6. My brother and I have already figured out what'll happen after the old man croaks. We'll load the cows up the day after the funeral, call an auctioneer for the land and machinery, and then after we pay all Daddy's debts off we'll treat each other to lunch with what's left. If little brother wants the house, then he's already said he'd buy me out of it, and if he does then so be it. Pa doesn't have a lot now and never did, and we have no illusions of a grand inheritance. On the flip side, my wife's grandfather died last year. The three of the four siblings are squabbling over the land, cattle, etc, while putting pressure on their elderly mother to change her will to suit each of them. When she and I started dating, her grandfather had one of the finest farms in this county; it's run down beyond recognition now. Papaw always said that this old land was only good for one thing, and that was turning neighbors and families against each other. As I've gotten older, I can see he was right. Mrs. Mac and I bought our own farm when we got married; we've paid for it, and no one else has helped us out, either. We both have been blessed with good off-farm jobs, and are careful on our spending. We each drive decent, if not newer, vehicles and most of the machines are paid for. I can proudly say that we got everything that we own by our own sweat and the good graces of the bank. The only wrench in the mechanism is, we don't have any children and likely never will. So when we are in our "short rows" we'll likely sell the farm and move to town. Or rather, she probably will, as I have every intention of leaving my little old farmhouse feet first. Mac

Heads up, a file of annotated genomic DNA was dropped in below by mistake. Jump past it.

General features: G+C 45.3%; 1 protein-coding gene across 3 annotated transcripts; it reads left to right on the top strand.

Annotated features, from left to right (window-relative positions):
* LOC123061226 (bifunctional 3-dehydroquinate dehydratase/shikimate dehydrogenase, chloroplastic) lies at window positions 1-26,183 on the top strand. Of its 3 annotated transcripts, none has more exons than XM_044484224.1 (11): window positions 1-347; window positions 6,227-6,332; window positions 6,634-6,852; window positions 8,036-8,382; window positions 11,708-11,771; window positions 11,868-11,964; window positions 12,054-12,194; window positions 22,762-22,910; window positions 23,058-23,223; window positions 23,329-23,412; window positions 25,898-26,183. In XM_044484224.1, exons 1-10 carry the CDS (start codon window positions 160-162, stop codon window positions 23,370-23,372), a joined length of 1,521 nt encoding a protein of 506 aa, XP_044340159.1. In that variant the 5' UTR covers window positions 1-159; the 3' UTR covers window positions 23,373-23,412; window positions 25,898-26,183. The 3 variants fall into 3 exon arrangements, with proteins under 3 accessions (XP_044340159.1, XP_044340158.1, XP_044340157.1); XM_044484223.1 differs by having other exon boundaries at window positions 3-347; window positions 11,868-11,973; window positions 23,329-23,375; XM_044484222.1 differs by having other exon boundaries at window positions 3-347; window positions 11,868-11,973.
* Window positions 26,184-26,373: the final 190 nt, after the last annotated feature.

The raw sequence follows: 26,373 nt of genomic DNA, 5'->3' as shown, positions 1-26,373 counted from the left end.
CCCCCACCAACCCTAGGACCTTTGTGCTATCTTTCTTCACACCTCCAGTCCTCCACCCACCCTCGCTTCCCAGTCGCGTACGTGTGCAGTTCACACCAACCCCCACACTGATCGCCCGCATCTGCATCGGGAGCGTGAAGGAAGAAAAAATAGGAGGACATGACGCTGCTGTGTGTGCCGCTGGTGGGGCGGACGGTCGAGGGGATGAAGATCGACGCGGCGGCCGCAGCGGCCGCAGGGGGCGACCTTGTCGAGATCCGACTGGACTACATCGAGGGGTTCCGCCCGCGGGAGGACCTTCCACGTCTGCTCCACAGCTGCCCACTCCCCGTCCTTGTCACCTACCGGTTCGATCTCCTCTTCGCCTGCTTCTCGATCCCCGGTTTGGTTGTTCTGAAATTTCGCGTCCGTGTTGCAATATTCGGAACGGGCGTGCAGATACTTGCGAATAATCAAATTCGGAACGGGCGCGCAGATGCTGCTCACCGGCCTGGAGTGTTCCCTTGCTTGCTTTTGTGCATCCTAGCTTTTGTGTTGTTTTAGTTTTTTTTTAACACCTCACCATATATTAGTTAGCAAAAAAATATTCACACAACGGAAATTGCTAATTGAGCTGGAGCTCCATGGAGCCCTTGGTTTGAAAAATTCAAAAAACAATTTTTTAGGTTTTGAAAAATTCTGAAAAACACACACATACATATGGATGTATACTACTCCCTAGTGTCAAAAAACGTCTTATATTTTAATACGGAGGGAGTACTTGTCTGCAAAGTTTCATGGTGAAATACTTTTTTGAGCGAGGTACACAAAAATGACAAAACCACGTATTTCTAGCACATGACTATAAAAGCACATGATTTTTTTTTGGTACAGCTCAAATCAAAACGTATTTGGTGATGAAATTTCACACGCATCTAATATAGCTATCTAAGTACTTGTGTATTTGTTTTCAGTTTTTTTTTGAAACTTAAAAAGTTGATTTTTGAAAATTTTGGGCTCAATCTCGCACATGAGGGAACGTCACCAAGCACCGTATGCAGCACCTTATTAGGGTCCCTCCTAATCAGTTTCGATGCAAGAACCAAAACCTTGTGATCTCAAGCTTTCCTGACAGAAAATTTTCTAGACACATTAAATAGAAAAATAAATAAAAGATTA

7. Looks like a 27V, someone correct me if I'm wrong. Good mowers and easy to work on if needed. Mac
  8. Probably true, but I was talking about the Super H in my earlier posts. A c169 is a c169, whether in a Super H or a 300. Now the gearing may be slightly different, and the hydraulics different too, and the lack of torque amplifier and independent pto does make a difference. At the end of the day, a SH with a c169 ought to hang right with a 300 with a c169 hooked to the same plow or disk. However, my 300 has been updated with 175 sleeves and pistons. Will it walk off from a c169? No clue. Will it hang with a 350? Probably. I do know it pulls my 9' JD disk just fine, and 3 14" bottoms don't bother it in the least. Can a c169 in a Super H handle either of those? Again, no clue. Honestly though, the OP didn't ask for my opinion on all the above. He just wanted to know what to look for when buying a Super H, and hopefully I gave him and others some pertinent information. Mac